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Student Learning Success Guides!

INFORMATION LITERACY is the ability to find, evaluate, and effectively use information when you need it. This is an important set of skills for life, both during and after college.

A Blue Signpost Pointing in Many Directions

TIPS

Identify the best sources of information for your course or program (e.g., a specific database or journal).

Remain open to new approaches in research: finding information is not a single straight path.

Remember that information has value for education, influence, and as a commodity.

Read sources critically. Information resources reflect their creators' expertise and credibility.

Think about scholarship as a conversation in which ideas are formulated, debated, and reinterpreted over time.

SELF-REFLECTION

When you need to find information and can't find good sources via Google, where do you look?

How do you assess the trustworthiness of online sources?

How do you choose between credible sources?

How do you avoid plagiarism when you use others' work?

When making major life decisions, how much research do you do?

Searching is strategic exploration.

Determine the extent of information needed.

Try to match your information need with appropriate sources:

  • If you need background information, use encyclopedias or “research starters” in the Library databases.
  • If you need scholarly theory use academics, academic journals or associations, and subject-specific databases.
  • If you need new ideas or theories, use news media, academics, blogs, podcasts, and new or emerging media.

Remember:  ”Common sense” sometimes includes ideas or myths that are widely accepted as true but have never been tested or verified!

(If you doubt the credibility of a claim or story, check out Snopes.com)

Note: Your own unconscious bias might trick you into choosing inappropriate sources!

Research is an inquiry.

Access the information you need effectively and efficiently.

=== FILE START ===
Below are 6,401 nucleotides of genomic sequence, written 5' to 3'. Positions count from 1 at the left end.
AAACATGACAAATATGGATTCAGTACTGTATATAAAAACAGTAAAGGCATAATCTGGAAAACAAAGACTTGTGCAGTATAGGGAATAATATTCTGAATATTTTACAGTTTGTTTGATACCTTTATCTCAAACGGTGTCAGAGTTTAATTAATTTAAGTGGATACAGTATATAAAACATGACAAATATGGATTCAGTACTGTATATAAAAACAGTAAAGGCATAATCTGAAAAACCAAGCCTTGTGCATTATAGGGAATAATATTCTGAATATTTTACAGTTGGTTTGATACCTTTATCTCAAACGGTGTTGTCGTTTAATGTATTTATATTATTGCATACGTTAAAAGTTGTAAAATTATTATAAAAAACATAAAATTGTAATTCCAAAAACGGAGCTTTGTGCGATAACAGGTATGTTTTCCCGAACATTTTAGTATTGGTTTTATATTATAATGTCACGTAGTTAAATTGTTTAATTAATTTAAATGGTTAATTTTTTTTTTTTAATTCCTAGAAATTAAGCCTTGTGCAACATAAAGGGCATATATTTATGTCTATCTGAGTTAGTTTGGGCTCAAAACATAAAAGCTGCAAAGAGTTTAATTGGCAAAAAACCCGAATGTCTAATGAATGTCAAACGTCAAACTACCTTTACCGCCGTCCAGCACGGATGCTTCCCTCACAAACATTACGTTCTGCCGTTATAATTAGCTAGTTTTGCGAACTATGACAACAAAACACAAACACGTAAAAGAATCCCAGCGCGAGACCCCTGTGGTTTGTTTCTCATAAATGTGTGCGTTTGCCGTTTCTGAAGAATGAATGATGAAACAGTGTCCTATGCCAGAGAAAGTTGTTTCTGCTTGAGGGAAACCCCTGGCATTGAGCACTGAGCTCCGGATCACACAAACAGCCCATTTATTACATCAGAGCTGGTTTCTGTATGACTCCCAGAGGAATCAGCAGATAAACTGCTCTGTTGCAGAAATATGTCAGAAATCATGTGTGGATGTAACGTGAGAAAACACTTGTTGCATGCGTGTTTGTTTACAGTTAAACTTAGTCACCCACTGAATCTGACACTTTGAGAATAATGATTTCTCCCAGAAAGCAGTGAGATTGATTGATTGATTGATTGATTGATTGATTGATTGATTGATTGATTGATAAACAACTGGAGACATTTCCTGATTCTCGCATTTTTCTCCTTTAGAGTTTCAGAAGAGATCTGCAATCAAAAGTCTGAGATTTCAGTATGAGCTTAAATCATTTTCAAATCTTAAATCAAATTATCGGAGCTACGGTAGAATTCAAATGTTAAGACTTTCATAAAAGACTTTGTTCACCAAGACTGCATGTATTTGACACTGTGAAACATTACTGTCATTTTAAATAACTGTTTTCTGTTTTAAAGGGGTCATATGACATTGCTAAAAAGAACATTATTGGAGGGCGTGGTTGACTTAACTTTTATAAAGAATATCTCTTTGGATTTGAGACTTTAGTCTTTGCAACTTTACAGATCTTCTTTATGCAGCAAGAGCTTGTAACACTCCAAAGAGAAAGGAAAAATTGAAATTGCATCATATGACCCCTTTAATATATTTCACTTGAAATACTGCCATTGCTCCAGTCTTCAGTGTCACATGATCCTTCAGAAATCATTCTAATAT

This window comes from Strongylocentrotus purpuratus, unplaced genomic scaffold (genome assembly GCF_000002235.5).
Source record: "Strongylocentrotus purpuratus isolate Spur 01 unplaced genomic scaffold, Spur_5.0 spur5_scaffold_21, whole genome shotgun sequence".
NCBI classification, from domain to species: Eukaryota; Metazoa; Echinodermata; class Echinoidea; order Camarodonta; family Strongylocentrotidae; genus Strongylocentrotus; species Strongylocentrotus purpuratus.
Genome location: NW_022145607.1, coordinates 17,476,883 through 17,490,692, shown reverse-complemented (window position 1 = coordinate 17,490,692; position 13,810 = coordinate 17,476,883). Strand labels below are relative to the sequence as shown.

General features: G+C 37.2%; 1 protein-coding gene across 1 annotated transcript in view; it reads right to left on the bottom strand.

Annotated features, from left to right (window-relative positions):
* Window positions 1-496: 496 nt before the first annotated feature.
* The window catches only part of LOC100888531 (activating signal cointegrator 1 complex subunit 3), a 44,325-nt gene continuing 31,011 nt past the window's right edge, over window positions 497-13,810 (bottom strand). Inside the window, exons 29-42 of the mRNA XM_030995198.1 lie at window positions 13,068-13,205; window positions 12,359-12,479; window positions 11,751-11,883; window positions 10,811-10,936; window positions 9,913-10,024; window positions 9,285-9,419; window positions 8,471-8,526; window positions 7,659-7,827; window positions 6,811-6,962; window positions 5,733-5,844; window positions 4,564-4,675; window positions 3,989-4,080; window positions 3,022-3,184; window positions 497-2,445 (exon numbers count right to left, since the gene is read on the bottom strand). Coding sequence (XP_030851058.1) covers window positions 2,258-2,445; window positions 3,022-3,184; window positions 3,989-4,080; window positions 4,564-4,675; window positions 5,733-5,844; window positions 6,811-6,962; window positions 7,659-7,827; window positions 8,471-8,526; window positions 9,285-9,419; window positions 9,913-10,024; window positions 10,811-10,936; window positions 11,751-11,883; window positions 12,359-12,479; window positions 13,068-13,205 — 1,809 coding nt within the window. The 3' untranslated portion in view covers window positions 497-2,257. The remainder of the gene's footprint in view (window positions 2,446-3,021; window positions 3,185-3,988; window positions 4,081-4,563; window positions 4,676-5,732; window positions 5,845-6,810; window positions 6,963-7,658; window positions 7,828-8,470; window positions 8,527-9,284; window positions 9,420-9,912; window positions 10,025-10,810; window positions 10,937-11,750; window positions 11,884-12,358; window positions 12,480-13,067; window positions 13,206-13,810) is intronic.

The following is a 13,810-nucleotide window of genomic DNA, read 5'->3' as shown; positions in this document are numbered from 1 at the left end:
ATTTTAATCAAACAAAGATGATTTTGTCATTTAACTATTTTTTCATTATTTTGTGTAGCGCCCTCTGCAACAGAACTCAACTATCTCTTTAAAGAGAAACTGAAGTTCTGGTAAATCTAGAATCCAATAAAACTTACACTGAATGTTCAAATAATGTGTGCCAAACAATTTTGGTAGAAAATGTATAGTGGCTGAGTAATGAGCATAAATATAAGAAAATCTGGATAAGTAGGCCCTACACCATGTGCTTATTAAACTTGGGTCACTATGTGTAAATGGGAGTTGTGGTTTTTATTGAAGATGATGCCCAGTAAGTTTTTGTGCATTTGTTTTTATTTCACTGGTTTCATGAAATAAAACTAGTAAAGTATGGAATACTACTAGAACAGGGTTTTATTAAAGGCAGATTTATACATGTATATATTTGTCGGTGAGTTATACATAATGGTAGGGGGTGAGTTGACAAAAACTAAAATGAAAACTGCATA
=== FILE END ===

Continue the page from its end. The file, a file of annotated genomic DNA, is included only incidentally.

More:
• Your research strategies depend on your information needs. Get to know where to find the best sources to avoid wasting your time.
  • Initial research is a time to exercise your intellectual curiosity and explore your topic by asking questions and analyzing current debates or conversations about your topic.

Example:  An essay on psychology and therapeutic counseling should focus on medical, health and human services, and nursing databases.

Authority is constructed and contextual.

Critically evaluate information and its sources.

  • Know the difference between well supported arguments and unsupported opinions.
  • Articles are well-supported if they reference proven scientific facts or previous studies that show the same outcome.
  • Editorials or blog posts might rely on Truthiness (a term invented by comedian Stephen Colbert): “Sounds good to me; therefore, I’ll believe it’s fact.”
  • Authoritative or “standard” sources exist for every subject: newspapers, blogs written by experts, academic journals, trade publications, and people with specific experience.

Scholarship is a conversation.

Incorporate selected information into your knowledge base.

As your research progresses and you learn more, your research questions will become more complex or focused.

  • What is already known about a specific issue?
  • How has the problem been addressed in the past?

After you have solid background knowledge, you might focus on new or controversial theories and ideas.

You join the scholarly conversation about a subject or discipline by choosing sources, using them in your writing, and citing them.

Information creation is a process.

Use information effectively to accomplish a specific purpose.

Information is created in many ways to serve numerous diverse functions.

The purpose of an information item impacts how it is created and how much value it holds for different groups.

Most creative endeavours follow this sequence:

  • Planning             
  • Creating                    
  • Editing                         
  • Sharing

Most new students focus all their energy on the creation phase. Don’t neglect the planning and editing phases! Change this habit, and your results will likely improve.

Information has value.

Understand the value of information; access and use information ethically and legally.

  • Information is a valuable commodity.

                 For example, marketing firms pay to access your internet browsing habits.

  • Information educates and influences decisions.
  • Information can change and improve the world when used appropriately.
  • Academic research represents years of work and study.

This is why we pay fees to access scholarly databases and why some people advocate for “open access” to scholarly information.

This is also why you must use information ethically by citing your research sources.

TOOLS & RESOURCES

ACRL Definition: Information literacy is the set of integrated abilities encompassing the reflective discovery of information, the understanding of how information is produced and valued, and the use of information in creating new knowledge and participating ethically in communities of learning.

This video was created by Eastern Gateway Community College.